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Subject: Operations Mangement
Just-in-case Inventory Management
Inventory management is concerned with managing inventory costs. Three types of inventory costscan be readily identified with inventory:(1) Cost of acquiring inventory (other than the cost of the good itself),(2) Cost of holding inventory, and(3) Cost of not having inventoried on hand when needed.If the inventory is a material or good acquired from an outside source, then these inventory-acquisition costs are known as ordering costs. Ordering costs are the costs of placing and receivingan order. Examples include the costs of processing an order (clerical costs and documents),insurance for shipment, and unloading costs.If the material or good is produced internally, then the acquisition costs are called setup costs.Setup costs are the costs of preparing equipment and facilities so they can be used to produce aparticular product or component. Examples are wages of idled production workers, the cost of idledproduction facilities (lost income), and the costs of test runs (labor, materials, and overhead).Ordering costs and setup costs are similar in nature
both represent costs that must be incurred toacquire inventory. They differ only in the nature of the prerequisite activity (filling out and placingan order versus configuring equipment and facilities). Thus, in the discussion that follows, any reference to ordering costs can be viewed as a reference to setup costs. Carrying costs are the costsof holding inventory. Examples include insurance, inventory taxes, obsolescence, and theopportunity cost of funds tied up in inventory, handling costs, and storage space.If demand is not known with certainty, a third category of inventory costs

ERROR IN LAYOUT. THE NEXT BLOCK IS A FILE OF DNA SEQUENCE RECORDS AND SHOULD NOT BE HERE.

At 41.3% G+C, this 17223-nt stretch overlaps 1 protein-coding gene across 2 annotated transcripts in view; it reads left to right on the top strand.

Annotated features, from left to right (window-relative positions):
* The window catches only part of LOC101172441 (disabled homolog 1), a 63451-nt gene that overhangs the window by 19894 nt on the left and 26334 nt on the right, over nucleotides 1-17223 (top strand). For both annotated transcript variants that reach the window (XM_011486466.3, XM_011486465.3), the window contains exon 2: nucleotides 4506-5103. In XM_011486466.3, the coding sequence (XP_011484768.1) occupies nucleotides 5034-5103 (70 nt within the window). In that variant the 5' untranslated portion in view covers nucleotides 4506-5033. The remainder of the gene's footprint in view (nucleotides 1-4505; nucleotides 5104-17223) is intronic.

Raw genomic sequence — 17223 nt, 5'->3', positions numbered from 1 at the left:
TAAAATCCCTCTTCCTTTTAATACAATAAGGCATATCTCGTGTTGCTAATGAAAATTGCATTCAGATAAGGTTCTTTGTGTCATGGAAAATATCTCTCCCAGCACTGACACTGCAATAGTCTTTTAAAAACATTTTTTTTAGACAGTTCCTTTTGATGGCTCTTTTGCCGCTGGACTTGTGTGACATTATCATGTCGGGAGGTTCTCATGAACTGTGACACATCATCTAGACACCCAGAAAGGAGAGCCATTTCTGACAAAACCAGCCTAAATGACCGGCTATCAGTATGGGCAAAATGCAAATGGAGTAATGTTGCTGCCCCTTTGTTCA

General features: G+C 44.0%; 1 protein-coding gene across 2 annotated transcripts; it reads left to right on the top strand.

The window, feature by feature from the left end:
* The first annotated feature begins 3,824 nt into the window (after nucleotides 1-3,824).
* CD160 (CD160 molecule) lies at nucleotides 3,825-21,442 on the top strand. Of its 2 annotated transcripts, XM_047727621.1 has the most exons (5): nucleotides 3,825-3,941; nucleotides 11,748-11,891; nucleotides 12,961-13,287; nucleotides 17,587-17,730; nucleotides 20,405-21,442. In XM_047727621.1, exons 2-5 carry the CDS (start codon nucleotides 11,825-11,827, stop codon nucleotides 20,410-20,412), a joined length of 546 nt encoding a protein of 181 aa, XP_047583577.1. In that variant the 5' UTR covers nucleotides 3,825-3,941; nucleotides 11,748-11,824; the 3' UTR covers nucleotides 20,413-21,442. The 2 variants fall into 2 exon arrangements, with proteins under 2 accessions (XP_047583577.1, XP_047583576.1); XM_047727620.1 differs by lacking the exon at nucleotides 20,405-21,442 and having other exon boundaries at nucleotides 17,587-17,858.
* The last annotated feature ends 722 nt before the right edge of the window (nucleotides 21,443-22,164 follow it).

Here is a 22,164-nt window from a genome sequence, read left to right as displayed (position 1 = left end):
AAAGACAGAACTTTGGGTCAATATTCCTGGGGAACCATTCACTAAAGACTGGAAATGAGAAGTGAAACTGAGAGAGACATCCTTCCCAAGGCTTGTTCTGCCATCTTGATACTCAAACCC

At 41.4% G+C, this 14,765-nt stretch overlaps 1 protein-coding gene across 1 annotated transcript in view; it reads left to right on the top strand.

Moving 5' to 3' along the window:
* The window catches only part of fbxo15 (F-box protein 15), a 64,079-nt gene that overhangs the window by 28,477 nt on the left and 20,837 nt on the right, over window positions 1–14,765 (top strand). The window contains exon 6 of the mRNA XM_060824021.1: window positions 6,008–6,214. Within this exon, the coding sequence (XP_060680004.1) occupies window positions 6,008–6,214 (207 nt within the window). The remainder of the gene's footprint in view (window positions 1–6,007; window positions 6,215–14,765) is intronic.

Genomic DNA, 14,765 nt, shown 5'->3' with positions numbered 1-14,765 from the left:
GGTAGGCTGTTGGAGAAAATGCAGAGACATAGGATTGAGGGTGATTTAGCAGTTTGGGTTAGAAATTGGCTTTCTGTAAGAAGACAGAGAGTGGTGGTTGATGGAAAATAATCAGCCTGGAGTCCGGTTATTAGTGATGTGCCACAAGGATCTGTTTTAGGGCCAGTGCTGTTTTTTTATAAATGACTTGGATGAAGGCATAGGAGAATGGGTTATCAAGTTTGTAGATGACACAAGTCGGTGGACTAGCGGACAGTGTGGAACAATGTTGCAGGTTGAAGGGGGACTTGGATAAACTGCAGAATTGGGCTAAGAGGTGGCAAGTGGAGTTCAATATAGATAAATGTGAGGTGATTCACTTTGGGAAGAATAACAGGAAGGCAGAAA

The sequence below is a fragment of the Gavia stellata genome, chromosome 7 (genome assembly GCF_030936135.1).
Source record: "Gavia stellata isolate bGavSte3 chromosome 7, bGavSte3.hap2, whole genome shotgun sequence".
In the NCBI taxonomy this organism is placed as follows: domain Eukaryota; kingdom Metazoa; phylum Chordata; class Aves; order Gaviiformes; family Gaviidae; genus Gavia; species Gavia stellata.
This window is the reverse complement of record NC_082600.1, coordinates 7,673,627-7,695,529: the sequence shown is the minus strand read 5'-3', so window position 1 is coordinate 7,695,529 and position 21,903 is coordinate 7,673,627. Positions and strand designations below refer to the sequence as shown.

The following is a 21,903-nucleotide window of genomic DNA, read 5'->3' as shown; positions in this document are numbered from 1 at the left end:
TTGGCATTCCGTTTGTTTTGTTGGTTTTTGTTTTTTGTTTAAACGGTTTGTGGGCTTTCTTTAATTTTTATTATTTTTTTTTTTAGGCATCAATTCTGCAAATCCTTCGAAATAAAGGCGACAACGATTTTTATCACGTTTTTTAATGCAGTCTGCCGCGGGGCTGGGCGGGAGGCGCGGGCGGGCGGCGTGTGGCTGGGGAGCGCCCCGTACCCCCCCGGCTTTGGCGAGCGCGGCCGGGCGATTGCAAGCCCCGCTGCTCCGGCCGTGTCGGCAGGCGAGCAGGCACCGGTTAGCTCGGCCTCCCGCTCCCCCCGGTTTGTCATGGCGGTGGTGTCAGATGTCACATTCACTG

called stock-out costs
exists. Stock-out costs are the costs of not having a product available when demanded by acustomer. Examples are lost sales (both current and future), the costs of expediting (increasedtransportation charges, overtime, and so on), and the costs of interrupted production.